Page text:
In the han system, Hitachi-Fuchū was a political and economic abstraction based on periodic cadastral surveys and projected agricultural yields. In other words, the domain was defined in terms of kokudaka, not land area. This was different from the feudalism of the West.
The domain was created in 1602, when the Rokugō clan, a prominent family of Dewa Province, was moved to new landholdings given to them for distinguished service in the eastern army during the Sekigahara Campaign. The domain then passed into the hands of the Minagawa family before going to what became the Matsudaira family of Fuchū, a branch of the Tokugawa clan of Mito. Renamed Ishioka-han (石岡藩) in 1869, it was abolished in the Haihan Chiken order of 1871.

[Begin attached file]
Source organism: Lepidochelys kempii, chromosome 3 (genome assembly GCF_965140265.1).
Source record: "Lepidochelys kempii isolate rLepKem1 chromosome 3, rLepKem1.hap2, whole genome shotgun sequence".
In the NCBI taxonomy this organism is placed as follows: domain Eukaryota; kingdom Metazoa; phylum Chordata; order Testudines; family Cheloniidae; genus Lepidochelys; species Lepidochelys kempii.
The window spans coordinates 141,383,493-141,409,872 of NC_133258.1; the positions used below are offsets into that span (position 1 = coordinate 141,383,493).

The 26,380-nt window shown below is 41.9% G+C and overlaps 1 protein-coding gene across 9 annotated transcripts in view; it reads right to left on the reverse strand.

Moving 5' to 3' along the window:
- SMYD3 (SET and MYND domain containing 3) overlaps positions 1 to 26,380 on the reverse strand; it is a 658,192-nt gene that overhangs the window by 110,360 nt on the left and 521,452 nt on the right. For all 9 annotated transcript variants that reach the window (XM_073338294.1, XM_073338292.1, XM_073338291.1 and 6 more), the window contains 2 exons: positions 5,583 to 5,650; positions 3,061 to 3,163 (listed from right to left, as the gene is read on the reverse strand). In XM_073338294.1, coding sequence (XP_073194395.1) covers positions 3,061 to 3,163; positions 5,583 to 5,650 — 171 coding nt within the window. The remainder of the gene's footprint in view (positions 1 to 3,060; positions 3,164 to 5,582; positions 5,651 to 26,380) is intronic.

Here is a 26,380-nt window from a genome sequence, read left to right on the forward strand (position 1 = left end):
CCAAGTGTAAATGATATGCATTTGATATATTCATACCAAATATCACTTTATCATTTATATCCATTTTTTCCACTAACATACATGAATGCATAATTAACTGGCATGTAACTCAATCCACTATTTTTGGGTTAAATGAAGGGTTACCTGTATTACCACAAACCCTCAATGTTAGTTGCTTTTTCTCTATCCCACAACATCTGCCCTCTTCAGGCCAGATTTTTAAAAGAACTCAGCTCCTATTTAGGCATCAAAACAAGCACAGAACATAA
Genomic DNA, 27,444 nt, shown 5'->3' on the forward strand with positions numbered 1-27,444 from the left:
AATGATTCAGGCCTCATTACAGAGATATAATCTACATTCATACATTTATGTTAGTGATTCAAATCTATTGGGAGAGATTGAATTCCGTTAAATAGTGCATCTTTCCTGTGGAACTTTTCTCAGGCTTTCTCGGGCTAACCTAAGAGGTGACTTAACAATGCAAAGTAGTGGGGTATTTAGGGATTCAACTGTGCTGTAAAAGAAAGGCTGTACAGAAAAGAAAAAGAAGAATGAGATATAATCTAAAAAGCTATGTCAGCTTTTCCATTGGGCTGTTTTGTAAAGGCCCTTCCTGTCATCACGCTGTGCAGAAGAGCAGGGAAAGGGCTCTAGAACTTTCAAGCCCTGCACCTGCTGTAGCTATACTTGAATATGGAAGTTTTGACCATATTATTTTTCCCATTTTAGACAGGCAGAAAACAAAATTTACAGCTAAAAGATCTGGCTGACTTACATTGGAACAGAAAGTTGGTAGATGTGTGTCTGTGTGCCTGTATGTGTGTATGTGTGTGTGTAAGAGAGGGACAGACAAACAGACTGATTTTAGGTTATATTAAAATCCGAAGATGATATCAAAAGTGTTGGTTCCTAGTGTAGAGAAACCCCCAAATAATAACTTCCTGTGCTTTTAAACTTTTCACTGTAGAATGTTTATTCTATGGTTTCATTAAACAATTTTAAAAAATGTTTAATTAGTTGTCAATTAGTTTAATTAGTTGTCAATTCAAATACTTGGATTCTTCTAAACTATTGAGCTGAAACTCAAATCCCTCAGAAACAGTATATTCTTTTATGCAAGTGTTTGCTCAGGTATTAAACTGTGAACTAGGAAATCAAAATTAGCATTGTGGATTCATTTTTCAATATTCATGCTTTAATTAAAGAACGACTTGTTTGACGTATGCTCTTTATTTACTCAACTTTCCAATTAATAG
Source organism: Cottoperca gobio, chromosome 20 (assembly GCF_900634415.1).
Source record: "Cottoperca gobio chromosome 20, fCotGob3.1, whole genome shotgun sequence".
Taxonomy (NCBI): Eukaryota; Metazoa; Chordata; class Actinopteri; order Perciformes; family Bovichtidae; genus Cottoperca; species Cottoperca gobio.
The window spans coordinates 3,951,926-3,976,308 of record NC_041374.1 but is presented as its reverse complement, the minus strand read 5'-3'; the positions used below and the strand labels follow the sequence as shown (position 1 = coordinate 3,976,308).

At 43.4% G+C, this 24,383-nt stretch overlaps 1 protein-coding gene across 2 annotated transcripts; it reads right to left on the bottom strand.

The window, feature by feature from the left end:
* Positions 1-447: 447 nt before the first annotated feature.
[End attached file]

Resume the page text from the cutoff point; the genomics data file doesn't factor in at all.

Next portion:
List of Edo-era Daimyō of Fuchū
(Followed by brief period as tenryō)
Family Heads since the Edo Period
- Mass, Jeffrey P. and William B. Hauser. (1987). The Bakufu in Japanese History, p. 150.
- Elison, George and Bardwell L. Smith (1987). Warlords, Artists, & Commoners: Japan in the Sixteenth Century, p. 18.